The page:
1. Overview

You must place your tenants’ deposit in a tenancy deposit protection (TDP) schemes if you rent out your home on an assured shorthold tenancy that started after 6 April 2007. The schemes in England and Wales are:

If you receive a valuable item as a deposit instead of money (eg a car or watch), you don’t have to put it in a TDP.

There are separate tenancy deposit protection schemes in Scotland and Northern Ireland.

These government-backed schemes ensure your tenants will get their deposit back if they:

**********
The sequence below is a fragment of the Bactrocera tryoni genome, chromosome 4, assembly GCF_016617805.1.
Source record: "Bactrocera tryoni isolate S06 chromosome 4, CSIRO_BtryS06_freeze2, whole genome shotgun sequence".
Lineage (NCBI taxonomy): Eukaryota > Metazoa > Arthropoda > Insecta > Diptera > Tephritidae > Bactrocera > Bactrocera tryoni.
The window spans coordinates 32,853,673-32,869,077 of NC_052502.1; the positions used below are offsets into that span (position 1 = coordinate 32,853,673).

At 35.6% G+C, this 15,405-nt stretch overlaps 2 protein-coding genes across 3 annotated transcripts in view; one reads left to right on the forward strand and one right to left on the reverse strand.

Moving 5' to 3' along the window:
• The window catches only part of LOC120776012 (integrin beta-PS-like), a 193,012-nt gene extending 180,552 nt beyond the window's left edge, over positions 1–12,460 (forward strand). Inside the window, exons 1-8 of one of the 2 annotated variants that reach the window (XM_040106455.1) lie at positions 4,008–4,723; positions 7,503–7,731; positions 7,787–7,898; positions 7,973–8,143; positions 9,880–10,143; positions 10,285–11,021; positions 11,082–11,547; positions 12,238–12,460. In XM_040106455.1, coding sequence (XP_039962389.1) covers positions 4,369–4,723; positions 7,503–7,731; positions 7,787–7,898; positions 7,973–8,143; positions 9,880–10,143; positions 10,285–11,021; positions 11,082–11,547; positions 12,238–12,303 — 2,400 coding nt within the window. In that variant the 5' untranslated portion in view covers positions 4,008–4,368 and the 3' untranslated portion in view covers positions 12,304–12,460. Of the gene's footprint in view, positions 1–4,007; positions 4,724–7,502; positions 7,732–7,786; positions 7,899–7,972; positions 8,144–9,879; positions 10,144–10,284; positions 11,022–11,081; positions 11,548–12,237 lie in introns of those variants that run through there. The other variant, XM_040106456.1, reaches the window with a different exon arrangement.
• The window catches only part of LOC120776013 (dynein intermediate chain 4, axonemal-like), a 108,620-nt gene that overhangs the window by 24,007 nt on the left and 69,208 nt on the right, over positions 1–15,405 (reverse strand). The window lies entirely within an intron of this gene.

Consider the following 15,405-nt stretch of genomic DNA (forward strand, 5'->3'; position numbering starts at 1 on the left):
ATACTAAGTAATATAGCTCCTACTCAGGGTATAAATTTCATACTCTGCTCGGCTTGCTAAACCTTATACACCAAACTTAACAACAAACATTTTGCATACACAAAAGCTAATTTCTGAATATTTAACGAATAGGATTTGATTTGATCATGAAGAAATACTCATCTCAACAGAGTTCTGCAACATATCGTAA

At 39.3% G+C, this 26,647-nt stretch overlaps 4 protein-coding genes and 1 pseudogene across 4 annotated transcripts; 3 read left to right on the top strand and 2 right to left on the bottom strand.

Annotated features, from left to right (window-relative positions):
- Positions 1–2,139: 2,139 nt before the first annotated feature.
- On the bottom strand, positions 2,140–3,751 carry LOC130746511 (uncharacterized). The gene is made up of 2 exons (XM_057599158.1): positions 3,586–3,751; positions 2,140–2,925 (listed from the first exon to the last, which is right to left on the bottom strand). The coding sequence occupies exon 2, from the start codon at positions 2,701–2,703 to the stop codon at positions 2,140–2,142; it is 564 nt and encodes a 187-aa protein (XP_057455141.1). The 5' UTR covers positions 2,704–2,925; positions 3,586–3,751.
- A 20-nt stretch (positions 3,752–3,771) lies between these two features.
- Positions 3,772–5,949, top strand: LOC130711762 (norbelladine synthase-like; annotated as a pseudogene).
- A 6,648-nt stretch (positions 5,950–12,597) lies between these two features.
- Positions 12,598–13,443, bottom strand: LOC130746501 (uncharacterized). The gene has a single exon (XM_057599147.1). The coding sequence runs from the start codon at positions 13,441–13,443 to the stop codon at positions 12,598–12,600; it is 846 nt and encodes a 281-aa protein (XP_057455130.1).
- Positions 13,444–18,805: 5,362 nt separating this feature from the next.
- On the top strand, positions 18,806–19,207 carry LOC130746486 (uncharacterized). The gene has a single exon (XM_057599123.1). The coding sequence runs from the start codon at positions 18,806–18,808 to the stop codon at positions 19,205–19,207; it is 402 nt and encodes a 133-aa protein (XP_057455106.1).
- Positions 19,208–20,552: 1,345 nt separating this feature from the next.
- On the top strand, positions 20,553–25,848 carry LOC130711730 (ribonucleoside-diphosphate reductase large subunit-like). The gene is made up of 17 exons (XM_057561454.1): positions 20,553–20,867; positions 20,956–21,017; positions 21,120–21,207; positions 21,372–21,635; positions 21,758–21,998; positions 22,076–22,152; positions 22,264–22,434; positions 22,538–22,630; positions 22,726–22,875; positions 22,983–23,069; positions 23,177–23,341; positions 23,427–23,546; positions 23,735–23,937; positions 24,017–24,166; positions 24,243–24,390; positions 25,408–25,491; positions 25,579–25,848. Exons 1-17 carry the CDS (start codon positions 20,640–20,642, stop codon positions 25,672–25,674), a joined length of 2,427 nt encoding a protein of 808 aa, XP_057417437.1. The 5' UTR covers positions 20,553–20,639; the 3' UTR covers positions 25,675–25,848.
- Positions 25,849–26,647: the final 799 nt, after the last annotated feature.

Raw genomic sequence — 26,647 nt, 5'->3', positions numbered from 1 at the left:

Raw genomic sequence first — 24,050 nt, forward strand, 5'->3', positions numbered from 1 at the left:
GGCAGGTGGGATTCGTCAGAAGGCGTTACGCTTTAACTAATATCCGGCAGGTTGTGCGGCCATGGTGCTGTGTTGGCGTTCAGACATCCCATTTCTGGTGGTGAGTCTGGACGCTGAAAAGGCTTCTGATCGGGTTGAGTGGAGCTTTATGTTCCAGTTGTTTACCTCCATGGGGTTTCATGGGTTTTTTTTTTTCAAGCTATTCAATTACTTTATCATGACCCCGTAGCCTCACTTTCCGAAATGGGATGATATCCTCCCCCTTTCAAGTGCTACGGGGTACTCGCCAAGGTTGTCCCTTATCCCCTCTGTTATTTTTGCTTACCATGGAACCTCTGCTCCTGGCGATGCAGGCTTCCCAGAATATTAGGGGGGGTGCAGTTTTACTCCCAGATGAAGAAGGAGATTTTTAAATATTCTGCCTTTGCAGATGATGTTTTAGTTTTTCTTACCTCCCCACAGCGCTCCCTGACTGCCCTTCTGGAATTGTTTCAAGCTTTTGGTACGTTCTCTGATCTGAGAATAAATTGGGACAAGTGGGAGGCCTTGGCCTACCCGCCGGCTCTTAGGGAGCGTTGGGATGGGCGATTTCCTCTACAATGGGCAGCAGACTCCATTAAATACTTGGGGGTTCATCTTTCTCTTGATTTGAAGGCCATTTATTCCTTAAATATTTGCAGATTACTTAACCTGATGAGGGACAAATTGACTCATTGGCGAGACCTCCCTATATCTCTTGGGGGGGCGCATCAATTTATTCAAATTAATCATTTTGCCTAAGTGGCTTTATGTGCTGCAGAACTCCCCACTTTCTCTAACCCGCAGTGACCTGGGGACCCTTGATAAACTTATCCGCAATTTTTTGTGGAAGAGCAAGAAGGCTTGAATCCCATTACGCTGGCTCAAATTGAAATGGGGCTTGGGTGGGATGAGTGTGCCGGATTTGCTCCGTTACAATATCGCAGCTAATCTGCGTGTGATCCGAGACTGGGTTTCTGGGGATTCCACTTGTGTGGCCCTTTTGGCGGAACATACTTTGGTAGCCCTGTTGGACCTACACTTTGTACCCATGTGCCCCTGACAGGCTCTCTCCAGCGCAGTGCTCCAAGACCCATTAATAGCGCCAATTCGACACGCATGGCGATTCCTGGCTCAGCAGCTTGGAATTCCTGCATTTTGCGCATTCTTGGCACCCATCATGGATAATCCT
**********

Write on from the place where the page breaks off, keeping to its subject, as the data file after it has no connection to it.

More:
• meet the terms of your tenancy agreement
  • don’t damage the property
  • pay the rent and bills

You (or your letting agent) must put your tenants’ deposit in the scheme within 30 days of getting it.

At the end of the tenancy

The deposit must be returned to your tenants within 10 days of you both agreeing how much they’ll get back.

If you’re in a dispute with your tenants, the deposit is protected in the TDP scheme until the issue is settled.

Holding deposits

If you’ve received a holding deposit from your future tenants (money to ‘hold’ a property before an agreement is signed), you don’t have to protect it. Once they become tenants the holding deposit becomes a deposit, and you must protect it.

Deposits made by a third party

You must use a TDP scheme even if the deposit is paid by someone else, like a rent deposit scheme or a tenant’s parents.